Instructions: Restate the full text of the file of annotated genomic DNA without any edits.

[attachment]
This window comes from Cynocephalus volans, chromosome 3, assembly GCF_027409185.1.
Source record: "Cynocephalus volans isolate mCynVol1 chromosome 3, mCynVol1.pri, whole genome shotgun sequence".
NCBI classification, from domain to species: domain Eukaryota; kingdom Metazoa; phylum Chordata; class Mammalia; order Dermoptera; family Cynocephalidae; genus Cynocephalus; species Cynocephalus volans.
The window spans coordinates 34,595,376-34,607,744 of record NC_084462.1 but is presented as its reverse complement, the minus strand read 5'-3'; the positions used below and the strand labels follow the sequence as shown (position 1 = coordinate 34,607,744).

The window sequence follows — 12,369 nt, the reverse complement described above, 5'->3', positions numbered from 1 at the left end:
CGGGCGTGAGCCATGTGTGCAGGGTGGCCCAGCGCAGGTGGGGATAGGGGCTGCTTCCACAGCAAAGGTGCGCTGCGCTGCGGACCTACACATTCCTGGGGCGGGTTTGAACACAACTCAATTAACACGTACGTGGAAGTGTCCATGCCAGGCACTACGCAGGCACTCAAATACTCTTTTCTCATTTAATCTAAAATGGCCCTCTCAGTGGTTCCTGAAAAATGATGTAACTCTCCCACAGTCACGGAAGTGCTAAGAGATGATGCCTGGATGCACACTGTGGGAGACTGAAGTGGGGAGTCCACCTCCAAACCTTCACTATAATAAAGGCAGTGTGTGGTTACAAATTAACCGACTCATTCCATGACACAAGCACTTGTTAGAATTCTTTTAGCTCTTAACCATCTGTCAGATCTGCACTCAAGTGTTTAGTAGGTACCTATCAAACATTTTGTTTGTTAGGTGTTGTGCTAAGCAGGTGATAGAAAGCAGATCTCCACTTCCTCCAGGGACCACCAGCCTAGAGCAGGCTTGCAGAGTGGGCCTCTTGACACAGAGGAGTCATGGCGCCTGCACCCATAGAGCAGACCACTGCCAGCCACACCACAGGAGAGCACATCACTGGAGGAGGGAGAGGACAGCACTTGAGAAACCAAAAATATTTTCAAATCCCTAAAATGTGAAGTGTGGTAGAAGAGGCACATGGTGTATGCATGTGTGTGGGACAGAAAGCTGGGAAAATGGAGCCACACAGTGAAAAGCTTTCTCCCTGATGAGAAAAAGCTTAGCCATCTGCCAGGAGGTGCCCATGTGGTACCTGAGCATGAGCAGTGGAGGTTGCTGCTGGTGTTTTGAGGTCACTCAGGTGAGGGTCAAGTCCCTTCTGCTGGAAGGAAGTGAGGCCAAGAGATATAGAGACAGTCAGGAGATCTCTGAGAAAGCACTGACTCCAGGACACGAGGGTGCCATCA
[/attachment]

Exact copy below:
This window comes from Cynocephalus volans, chromosome 3, assembly GCF_027409185.1.
Source record: "Cynocephalus volans isolate mCynVol1 chromosome 3, mCynVol1.pri, whole genome shotgun sequence".
NCBI classification, from domain to species: domain Eukaryota; kingdom Metazoa; phylum Chordata; class Mammalia; order Dermoptera; family Cynocephalidae; genus Cynocephalus; species Cynocephalus volans.
The window spans coordinates 34,595,376-34,607,744 of record NC_084462.1 but is presented as its reverse complement, the minus strand read 5'-3'; the positions used below and the strand labels follow the sequence as shown (position 1 = coordinate 34,607,744).

The window sequence follows — 12,369 nt, the reverse complement described above, 5'->3', positions numbered from 1 at the left end:
CGGGCGTGAGCCATGTGTGCAGGGTGGCCCAGCGCAGGTGGGGATAGGGGCTGCTTCCACAGCAAAGGTGCGCTGCGCTGCGGACCTACACATTCCTGGGGCGGGTTTGAACACAACTCAATTAACACGTACGTGGAAGTGTCCATGCCAGGCACTACGCAGGCACTCAAATACTCTTTTCTCATTTAATCTAAAATGGCCCTCTCAGTGGTTCCTGAAAAATGATGTAACTCTCCCACAGTCACGGAAGTGCTAAGAGATGATGCCTGGATGCACACTGTGGGAGACTGAAGTGGGGAGTCCACCTCCAAACCTTCACTATAATAAAGGCAGTGTGTGGTTACAAATTAACCGACTCATTCCATGACACAAGCACTTGTTAGAATTCTTTTAGCTCTTAACCATCTGTCAGATCTGCACTCAAGTGTTTAGTAGGTACCTATCAAACATTTTGTTTGTTAGGTGTTGTGCTAAGCAGGTGATAGAAAGCAGATCTCCACTTCCTCCAGGGACCACCAGCCTAGAGCAGGCTTGCAGAGTGGGCCTCTTGACACAGAGGAGTCATGGCGCCTGCACCCATAGAGCAGACCACTGCCAGCCACACCACAGGAGAGCACATCACTGGAGGAGGGAGAGGACAGCACTTGAGAAACCAAAAATATTTTCAAATCCCTAAAATGTGAAGTGTGGTAGAAGAGGCACATGGTGTATGCATGTGTGTGGGACAGAAAGCTGGGAAAATGGAGCCACACAGTGAAAAGCTTTCTCCCTGATGAGAAAAAGCTTAGCCATCTGCCAGGAGGTGCCCATGTGGTACCTGAGCATGAGCAGTGGAGGTTGCTGCTGGTGTTTTGAGGTCACTCAGGTGAGGGTCAAGTCCCTTCTGCTGGAAGGAAGTGAGGCCAAGAGATATAGAGACAGTCAGGAGATCTCTGAGAAAGCACTGACTCCAGGACACGAGGGTGCCATCA